• \$\begingroup\$ Do you have any remarks on me having a FormValidationService class that contains is[FormName]Valid(args); (as seen in my code) methods for every form of my application? It contains a set of frequently used validation callables extracted into reusable private methods that I use to build each is[FormName]Valid(); method. Or would this better be an entire new question in itself? :P \$\endgroup\$ – Kid Diamond Sep 2 '14 at 10:45
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    \$\begingroup\$ @KidDiamond: I think that topic should be discussed in a different question all together. But I will say this: if you want to write a form validation service, I'd consider writing form classes, and validator classes which can be linked to individual input types. Each form would then consist of form elements, which can be attached to an individual validator. Creating a generic validateForm method would suffice, then, because you'd simply get all validators, and apply them to each element, setting errors along the way \$\endgroup\$ – Elias Van Ootegem Sep 2 '14 at 11:31
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Line 22 could be reduced to:

if ($this->authService->findLoggedInUser()) $this->view->redirectToHome;

This is an arguable point, but I don't think you need to typecast the variables to strings. It should instead be the responsibility of the object User to return the correct type by default. E.g return (string) $this->firstName within your User model.

'firstName' => (string) $user->getFirstName(),
'lastName'  => (string) $user->getLastName(),
'email'     => (string) $user->getEmail()

Line 54, $form doesn't really hit the nail on the head for naming. Perhaps inputs, form_values.

$form = [
    'firstName'         => trim($this->httpRequest->getParameter('firstName')),
    'lastName'          => trim($this->httpRequest->getParameter('lastName')),
    'email'             => trim($this->httpRequest->getParameter('email')),
    'confirmationEmail' => trim($this->httpRequest->getParameter('confirmationEmail')),
    'password'          => $this->httpRequest->getParameter('password'),
    'terms'             => $this->httpRequest->getParameter('terms')
];

Line 73. Why are we redirecting to ourselves? More redirects, more problems. Can't you just do return $this->index()?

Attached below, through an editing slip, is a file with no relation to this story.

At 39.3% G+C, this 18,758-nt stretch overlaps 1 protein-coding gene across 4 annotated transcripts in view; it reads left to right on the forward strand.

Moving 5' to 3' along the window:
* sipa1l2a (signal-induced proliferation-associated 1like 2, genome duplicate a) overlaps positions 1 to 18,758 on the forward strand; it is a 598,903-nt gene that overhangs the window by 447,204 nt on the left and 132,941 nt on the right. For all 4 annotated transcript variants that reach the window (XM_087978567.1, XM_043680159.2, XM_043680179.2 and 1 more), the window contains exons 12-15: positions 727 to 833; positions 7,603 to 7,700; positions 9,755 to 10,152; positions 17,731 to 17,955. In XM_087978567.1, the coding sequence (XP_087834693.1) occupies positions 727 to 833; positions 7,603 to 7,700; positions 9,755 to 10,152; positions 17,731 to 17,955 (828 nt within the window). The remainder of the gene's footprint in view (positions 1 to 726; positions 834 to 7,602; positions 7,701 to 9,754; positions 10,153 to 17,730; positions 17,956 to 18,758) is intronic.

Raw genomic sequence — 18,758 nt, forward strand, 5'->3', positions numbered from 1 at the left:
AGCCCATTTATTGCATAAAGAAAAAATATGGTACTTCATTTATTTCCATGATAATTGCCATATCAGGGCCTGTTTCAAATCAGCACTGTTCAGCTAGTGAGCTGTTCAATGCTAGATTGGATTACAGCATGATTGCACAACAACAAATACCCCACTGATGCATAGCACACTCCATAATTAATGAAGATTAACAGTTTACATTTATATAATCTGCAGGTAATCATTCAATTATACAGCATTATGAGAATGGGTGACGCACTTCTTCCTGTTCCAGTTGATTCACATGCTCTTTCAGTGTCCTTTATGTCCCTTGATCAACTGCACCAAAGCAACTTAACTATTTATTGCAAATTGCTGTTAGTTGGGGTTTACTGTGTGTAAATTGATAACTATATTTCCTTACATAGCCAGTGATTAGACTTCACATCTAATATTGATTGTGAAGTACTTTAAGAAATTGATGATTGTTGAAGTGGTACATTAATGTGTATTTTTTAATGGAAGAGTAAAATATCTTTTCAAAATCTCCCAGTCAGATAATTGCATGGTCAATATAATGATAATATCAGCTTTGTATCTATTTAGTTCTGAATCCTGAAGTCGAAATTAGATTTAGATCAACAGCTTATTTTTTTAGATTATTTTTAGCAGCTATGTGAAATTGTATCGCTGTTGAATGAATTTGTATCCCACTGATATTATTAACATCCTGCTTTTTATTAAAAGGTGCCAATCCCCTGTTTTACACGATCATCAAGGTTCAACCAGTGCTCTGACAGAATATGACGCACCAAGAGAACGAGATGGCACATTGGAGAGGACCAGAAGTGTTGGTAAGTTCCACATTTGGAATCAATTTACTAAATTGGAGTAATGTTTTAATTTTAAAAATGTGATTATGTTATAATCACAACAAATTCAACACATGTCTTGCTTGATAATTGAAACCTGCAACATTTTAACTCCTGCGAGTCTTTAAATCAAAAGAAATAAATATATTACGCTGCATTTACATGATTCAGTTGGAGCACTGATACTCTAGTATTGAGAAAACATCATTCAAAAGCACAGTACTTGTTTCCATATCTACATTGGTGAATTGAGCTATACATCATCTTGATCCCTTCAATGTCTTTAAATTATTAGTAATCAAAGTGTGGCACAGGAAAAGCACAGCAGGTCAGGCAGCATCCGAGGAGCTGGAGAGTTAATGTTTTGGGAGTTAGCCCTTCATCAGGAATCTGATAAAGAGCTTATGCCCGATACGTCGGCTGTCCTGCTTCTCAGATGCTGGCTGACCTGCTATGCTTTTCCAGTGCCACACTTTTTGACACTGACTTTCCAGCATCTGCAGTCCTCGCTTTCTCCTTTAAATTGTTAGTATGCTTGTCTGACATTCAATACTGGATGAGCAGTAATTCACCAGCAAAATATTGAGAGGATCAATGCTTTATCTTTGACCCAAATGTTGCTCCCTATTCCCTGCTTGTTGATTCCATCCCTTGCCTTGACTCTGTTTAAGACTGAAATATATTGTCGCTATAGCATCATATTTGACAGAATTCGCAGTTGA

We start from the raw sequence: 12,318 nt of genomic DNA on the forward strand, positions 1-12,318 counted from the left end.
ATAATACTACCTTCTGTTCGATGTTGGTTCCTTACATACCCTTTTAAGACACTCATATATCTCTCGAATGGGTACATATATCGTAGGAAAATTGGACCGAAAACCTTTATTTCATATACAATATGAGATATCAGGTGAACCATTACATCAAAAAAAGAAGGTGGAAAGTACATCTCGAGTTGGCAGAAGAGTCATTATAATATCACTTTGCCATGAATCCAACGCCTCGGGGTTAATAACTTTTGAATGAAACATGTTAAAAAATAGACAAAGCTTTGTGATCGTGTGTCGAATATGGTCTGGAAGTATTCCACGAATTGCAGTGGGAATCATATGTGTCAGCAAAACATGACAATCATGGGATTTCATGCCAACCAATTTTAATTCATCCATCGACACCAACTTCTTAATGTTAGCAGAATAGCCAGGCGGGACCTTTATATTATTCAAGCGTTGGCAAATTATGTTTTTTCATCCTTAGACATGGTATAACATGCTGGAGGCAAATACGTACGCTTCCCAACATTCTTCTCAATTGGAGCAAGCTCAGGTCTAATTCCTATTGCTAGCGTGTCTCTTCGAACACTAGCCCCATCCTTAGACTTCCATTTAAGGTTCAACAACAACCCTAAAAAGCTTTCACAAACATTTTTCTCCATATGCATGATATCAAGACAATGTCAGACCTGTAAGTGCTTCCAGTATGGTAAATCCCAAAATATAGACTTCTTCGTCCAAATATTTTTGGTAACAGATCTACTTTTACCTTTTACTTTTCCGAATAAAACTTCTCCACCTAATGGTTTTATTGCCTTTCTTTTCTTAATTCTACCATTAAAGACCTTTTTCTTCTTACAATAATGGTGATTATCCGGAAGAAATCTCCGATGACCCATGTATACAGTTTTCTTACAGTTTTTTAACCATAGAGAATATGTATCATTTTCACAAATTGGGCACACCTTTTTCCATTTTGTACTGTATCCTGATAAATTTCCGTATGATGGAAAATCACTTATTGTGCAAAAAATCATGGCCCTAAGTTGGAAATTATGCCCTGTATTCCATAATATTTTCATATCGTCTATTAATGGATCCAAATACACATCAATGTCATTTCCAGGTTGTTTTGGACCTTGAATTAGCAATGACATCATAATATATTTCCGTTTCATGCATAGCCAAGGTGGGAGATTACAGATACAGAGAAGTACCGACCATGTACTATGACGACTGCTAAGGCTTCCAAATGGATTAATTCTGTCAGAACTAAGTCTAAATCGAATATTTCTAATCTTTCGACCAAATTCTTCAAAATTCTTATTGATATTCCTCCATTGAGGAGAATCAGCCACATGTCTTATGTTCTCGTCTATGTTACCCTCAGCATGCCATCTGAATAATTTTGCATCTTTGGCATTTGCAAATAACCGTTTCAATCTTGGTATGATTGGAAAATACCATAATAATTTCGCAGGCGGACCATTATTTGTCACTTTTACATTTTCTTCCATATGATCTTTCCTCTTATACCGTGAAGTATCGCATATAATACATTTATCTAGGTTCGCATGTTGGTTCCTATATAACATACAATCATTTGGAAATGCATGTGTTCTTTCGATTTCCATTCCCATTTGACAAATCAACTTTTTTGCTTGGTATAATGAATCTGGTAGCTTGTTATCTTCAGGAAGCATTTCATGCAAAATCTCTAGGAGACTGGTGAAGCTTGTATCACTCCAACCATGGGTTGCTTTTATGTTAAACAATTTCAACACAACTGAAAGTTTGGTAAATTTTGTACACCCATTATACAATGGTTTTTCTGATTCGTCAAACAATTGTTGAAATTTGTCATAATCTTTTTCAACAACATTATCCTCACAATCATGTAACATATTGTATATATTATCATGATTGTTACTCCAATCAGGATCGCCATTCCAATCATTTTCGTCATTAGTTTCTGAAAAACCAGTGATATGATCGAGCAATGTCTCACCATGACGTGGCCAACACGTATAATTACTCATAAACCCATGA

return $this->view->redirectToSelf();

I might also recommend checking to ensure that the method is a post. And also doing your password hashing etc. from your controller level if you plan on hiding that.

There's also no validation that any of the values exist? I see that there are "form errors". Typically your controller handles the rules behind form validation IMO. Perhaps another service actually validates, but the controller should be the one setting the rules for the interop between the view and the model.

Here are a couple of examples from popular frameworks to illustrate

http://laravel.com/docs/validation

https://ellislab.com/codeigniter/user-guide/libraries/form_validation.html

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  • 2
    \$\begingroup\$ It's also an arguable point that properties should be exposed how they are set. You set a property of type Email, expose it as such. I don't like if-statements without brackets, I try to stay consistent. We're redirecting to self because it's part of a Post / Redirect / Get. Password hashing is not the controllers responsibility. I'm doing that in the service class, same goes for validation. Skinny controllers, fat models. What you actually suggested is the way CodeIgniter is doing it by having fat controllers with business logic. I've found CI to be a bad example of the MVC pattern. \$\endgroup\$ – Kid Diamond Aug 27 '14 at 11:47
  • \$\begingroup\$ Laravel, Magento, Angular, Backbone. They too all follow the idea that the controller takes the role of user input validation rulemaker. a service(model) in and of itself is both dumb to the exact intent of the user when they made the request and the resting place of that data. A controller's action offers the greatest clarity into the function in which it is suppose to serve. Models are CRUD operators and the data should only become their responsibility after it has been augmented by more finite responsibility holders. IMO \$\endgroup\$ – ajameswolf Aug 27 '14 at 12:06
  • \$\begingroup\$ The Model Layer should contain application, domain, and infrastructure logic where CRUD operators reside in the Infrastructure Layer. The Model Layer is not only for CRUD operators, but a lot more. A controller is supposed to control the Application Layer. If you take a controller out of your application and notice missing application, domain, and/or infrastructure logic, that means you had logic in your controller that was supposed to be in the Model Layer. \$\endgroup\$ – Kid Diamond Aug 27 '14 at 13:16